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Would Current International Space Station (ISS) Recycling Life Support Systems Save Mass on a Mars Transit?The oxygen and water are recycled on the International Space Station (ISS) to save the cost of launching their mass into orbit. Usually recycling systems are justified by showing that their launch mass would be much lower than the mass of the oxygen or water they produce. Short missions such as Apollo or space shuttle directly provide stored oxygen and water, since the needed total mass of oxygen and water is much less than that of there cycling equipment. Ten year or longer missions such as the ISS or a future moon base easily save mass by recycling while short missions of days or weeks do not. Mars transit and long Mars surface missions have an intermediate duration, typically one to one and a half years. Some of the current ISS recycling systems would save mass if used on a Mars transit but others would not.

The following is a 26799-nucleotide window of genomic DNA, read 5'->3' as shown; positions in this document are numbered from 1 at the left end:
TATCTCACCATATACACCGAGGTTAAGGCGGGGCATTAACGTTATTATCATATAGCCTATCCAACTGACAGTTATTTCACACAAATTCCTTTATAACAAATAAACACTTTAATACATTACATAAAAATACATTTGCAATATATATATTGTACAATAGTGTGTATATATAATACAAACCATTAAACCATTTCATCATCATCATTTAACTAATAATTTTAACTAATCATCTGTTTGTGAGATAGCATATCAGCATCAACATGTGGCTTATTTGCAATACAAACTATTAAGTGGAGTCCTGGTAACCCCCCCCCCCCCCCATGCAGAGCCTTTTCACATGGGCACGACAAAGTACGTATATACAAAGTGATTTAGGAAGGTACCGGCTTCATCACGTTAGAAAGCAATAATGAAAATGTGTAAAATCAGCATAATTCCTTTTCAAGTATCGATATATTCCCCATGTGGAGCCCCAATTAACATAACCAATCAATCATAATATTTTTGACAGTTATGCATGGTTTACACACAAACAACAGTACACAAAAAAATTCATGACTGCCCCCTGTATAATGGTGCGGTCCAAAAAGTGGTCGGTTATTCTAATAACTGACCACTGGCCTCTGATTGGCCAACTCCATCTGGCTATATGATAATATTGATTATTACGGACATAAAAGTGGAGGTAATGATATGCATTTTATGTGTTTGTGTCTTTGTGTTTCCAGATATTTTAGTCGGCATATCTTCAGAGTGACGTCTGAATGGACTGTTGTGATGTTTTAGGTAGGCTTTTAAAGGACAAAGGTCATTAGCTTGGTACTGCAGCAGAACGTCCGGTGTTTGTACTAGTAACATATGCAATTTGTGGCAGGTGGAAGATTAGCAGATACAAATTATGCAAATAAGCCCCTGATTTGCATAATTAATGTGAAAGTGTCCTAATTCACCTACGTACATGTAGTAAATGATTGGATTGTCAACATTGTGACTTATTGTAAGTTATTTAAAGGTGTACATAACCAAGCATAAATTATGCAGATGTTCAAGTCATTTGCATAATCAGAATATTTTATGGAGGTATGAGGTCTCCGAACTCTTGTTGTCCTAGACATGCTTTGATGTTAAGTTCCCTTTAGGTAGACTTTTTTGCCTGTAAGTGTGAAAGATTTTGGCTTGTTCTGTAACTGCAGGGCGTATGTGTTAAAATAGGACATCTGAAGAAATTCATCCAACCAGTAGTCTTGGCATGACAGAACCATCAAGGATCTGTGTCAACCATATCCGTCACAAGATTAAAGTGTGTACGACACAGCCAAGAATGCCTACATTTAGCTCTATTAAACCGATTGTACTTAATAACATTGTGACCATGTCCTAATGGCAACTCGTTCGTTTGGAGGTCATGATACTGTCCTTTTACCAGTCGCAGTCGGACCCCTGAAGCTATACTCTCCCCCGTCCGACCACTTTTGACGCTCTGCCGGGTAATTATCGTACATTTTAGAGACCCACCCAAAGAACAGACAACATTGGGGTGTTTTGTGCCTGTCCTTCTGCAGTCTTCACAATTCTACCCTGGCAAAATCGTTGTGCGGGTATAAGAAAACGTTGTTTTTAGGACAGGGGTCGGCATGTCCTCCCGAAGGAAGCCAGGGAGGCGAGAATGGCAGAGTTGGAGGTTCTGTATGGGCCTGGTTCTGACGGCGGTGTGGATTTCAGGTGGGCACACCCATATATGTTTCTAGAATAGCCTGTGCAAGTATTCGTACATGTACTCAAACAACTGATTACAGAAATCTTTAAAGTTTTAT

Document ID
20170007268
Document Type
Conference Paper
Authors
Jones, Harry W. (NASA Ames Research Center Moffett Field, CA United States)
Date Acquired
August 3, 2017
Publication Date
July 16, 2017
Subject Category
Astronautics (General)
Report/Patent Number
ICES-2017-85
ARC-E-DAA-TN43289
TN41125
Meeting Information
International Conference on Environmental Systems (ICES)(Charleston, SC)
Distribution Limits
Public
Copyright
Work of the US Gov. Public Use Permitted.
Keywords
mass
recycling life support

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